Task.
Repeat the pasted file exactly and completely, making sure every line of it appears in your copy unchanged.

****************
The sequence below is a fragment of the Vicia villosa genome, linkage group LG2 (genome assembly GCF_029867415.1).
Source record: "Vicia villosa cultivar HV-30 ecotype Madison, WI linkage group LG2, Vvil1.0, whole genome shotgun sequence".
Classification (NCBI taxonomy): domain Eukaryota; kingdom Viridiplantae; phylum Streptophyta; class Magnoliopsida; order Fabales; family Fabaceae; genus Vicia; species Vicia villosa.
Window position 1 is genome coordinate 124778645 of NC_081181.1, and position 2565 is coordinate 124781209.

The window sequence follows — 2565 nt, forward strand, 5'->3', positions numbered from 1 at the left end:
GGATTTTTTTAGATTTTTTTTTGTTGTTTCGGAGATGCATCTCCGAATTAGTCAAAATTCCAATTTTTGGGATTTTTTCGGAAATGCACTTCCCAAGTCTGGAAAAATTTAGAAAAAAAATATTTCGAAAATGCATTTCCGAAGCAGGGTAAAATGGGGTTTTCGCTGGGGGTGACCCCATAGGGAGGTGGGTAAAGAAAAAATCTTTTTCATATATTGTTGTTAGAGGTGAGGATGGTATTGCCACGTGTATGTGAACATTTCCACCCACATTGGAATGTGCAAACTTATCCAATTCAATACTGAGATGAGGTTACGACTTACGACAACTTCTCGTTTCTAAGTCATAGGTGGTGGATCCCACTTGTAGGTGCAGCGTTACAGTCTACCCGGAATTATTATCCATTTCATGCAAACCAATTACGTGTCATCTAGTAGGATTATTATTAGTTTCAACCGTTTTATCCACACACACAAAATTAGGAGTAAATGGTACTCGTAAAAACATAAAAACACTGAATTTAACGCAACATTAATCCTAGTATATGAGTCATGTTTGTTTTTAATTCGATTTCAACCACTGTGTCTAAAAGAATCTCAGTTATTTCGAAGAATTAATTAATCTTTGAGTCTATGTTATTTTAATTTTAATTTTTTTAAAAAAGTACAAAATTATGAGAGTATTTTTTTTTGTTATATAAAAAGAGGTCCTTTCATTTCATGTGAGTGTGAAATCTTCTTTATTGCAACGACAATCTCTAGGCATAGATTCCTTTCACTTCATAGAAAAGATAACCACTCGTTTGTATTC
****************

The sequence below is a fragment of the Vicia villosa genome, linkage group LG2 (genome assembly GCF_029867415.1).
Source record: "Vicia villosa cultivar HV-30 ecotype Madison, WI linkage group LG2, Vvil1.0, whole genome shotgun sequence".
Classification (NCBI taxonomy): domain Eukaryota; kingdom Viridiplantae; phylum Streptophyta; class Magnoliopsida; order Fabales; family Fabaceae; genus Vicia; species Vicia villosa.
Window position 1 is genome coordinate 124778645 of NC_081181.1, and position 2565 is coordinate 124781209.

The window sequence follows — 2565 nt, forward strand, 5'->3', positions numbered from 1 at the left end:
GGATTTTTTTAGATTTTTTTTTGTTGTTTCGGAGATGCATCTCCGAATTAGTCAAAATTCCAATTTTTGGGATTTTTTCGGAAATGCACTTCCCAAGTCTGGAAAAATTTAGAAAAAAAATATTTCGAAAATGCATTTCCGAAGCAGGGTAAAATGGGGTTTTCGCTGGGGGTGACCCCATAGGGAGGTGGGTAAAGAAAAAATCTTTTTCATATATTGTTGTTAGAGGTGAGGATGGTATTGCCACGTGTATGTGAACATTTCCACCCACATTGGAATGTGCAAACTTATCCAATTCAATACTGAGATGAGGTTACGACTTACGACAACTTCTCGTTTCTAAGTCATAGGTGGTGGATCCCACTTGTAGGTGCAGCGTTACAGTCTACCCGGAATTATTATCCATTTCATGCAAACCAATTACGTGTCATCTAGTAGGATTATTATTAGTTTCAACCGTTTTATCCACACACACAAAATTAGGAGTAAATGGTACTCGTAAAAACATAAAAACACTGAATTTAACGCAACATTAATCCTAGTATATGAGTCATGTTTGTTTTTAATTCGATTTCAACCACTGTGTCTAAAAGAATCTCAGTTATTTCGAAGAATTAATTAATCTTTGAGTCTATGTTATTTTAATTTTAATTTTTTTAAAAAAGTACAAAATTATGAGAGTATTTTTTTTTGTTATATAAAAAGAGGTCCTTTCATTTCATGTGAGTGTGAAATCTTCTTTATTGCAACGACAATCTCTAGGCATAGATTCCTTTCACTTCATAGAAAAGATAACCACTCGTTTGTATTC